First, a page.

Two recent pilot studies showed promise for creatine supplementation (5g/day for the first week followed by 2-5g thereafter) in people with PD.[6,7] The extensive prior work with creatine and exciting preliminary findings showing benefits of creatine supplementation in people with neurodegenerative disorders has convinced the government to invest in funding large scale clinical trials on creatine supplementation.
In what is estimated to cost about $60 million, the National Institutes of Health will test the effects of dietary supplements on PD. The top supplement so far is creatine, and the NIH is gearing up to enroll 1,720 participants to receive either creatine or placebo. It is not quite clear how creatine might improve PD, but the disease is associated with mitochondrial dysfunction and creatine is known to have benefit on energetics in muscle that might help relieve symptoms and slow progression of PD.
Which form to buy & how to take it
The majority of research has studied creatine supplementation using the creatine monohydrate form. Although not as well studied, some of the other forms of creatine (phosphate, citrate, magnesium chelate, ethyl ester, etc.) will probably deliver adequate amounts of creatine to muscles, but it is unlikely they are superior to creatine monohydrate.
The most effective dose of creatine appears to be 15-20 grams per day separated into equal 5 gram servings over a 5 day period for a loading phase to maximize muscle creatine uptake. Thereafter, a single dose of 5 grams is adequate to maintain elevated muscle creatine levels.
Creatine builds muscle and brain power
Overwhelming evidence suggests creatine supplementation helps build bigger muscles in athletes and younger men and women. Recent work has extended these benefits to older men and women. Creatine supplementation not only enhances muscle mass and strength, but may improve activities of daily living, mental functioning, and neurodegenerative diseases like PD.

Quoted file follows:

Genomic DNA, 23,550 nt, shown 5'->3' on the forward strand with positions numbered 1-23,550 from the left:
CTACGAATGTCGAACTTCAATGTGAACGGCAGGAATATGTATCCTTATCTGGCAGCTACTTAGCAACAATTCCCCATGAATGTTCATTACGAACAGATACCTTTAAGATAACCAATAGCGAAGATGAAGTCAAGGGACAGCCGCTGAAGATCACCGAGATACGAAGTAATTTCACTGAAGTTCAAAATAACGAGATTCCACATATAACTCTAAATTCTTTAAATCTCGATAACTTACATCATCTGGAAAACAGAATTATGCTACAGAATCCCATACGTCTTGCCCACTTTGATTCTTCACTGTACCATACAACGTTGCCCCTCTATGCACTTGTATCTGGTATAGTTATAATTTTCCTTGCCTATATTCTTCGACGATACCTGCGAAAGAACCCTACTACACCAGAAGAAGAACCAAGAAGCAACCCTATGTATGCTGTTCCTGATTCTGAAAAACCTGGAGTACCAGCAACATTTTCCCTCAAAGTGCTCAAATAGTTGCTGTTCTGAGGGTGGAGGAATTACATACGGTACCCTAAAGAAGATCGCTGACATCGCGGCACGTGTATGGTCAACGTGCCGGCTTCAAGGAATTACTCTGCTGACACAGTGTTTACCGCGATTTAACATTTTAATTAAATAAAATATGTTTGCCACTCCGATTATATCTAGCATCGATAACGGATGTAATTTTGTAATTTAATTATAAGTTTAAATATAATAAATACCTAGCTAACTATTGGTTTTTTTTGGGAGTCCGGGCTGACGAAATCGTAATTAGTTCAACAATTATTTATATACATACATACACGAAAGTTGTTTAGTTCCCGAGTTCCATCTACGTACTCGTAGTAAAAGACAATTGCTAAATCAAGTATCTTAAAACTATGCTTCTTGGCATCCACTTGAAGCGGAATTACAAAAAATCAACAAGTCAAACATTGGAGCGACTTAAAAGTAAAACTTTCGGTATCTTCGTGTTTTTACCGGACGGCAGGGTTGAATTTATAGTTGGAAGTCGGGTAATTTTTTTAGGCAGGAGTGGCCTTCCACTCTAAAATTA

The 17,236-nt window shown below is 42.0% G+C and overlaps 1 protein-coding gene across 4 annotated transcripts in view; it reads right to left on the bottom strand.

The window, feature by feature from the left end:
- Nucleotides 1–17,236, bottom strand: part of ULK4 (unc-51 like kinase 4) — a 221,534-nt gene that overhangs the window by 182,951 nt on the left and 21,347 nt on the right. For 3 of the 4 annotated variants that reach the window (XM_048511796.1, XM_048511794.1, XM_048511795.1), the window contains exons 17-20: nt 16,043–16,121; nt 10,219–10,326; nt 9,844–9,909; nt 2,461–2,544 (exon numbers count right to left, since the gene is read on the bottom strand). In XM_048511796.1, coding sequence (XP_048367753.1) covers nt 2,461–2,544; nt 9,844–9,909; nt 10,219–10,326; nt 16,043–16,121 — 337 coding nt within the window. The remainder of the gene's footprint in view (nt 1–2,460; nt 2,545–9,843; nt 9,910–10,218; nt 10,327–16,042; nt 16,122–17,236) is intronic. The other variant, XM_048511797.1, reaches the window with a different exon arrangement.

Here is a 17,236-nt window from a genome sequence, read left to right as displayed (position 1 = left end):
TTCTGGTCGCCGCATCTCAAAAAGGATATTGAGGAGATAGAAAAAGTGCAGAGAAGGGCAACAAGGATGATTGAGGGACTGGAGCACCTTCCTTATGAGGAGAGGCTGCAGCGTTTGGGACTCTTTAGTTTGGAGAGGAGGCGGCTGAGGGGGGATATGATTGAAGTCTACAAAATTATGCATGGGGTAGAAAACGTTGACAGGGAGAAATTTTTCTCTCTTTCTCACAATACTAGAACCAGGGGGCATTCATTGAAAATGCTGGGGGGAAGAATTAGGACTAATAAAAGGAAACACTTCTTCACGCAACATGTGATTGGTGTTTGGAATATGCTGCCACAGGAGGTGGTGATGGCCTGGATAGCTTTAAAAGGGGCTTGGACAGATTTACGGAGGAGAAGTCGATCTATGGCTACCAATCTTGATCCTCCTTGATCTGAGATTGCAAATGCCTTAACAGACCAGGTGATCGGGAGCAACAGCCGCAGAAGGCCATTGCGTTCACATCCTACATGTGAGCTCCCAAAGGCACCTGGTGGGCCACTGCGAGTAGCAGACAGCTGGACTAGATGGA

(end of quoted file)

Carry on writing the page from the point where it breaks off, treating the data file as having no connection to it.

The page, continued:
1. Gotshalk LA, Kraemer WJ, Mendonca MA, Vingren JL, Kenny AM, Spiering BA, Hatfield DL, Fragala MS, Volek JS. Creatine supplementation improves muscular performance in older women. Eur J Appl Physiol 2007.
2. Tarnopolsky M, Zimmer A, Paikin J, Safdar A, Aboud A, Pearce E, Roy B, Doherty T. Creatine monohydrate and conjugated linoleic Acid improve strength and body composition following resistance exercise in older adults. PLoS ONE 2007, 2(10):e991.
3. Bender A, Beckers J, Schneider I, Holter SM, Haack T, Ruthsatz T, Vogt-Weisenhorn DM, Becker L, Genius J, Rujescu D et al. Creatine improves health and survival of mice. Neurobiol Aging 2007.
4. Lyoo IK, Kong SW, Sung SM, Hirashima F, Parow A, Hennen J, Cohen BM, Renshaw PF. Multinuclear magnetic resonance spectroscopy of high-energy phosphate metabolites in human brain following oral supplementation of creatine-monohydrate. Psychiatry Res 2003, 123(2):87-100.
5. McMorris T, Mielcarz G, Harris RC, Swain JP, Howard A. Creatine supplementation and cognitive performance in elderly individuals. Neuropsychol Dev Cogn B Aging Neuropsychol Cogn 2007, 14(5):517-528.
6. Hass CJ, Collins MA, Juncos JL. Resistance training with creatine monohydrate improves upper-body strength in patients with Parkinson disease: a randomized trial. Neurorehabil Neural Repair 2007, 21(2):107-115.
7. Bender A, Koch W, Elstner M, Schombacher Y, Bender J, Moeschl M, Gekeler F, Muller-Myhsok B, Gasser T, Tatsch K et al. Creatine supplementation in Parkinson disease: a placebo-controlled randomized pilot trial. Neurology 2006, 67(7):1262-1264.
8. Couzin J. Clinical research. Testing a novel strategy against Parkinson's disease. Science 2007, 315(5820):1778.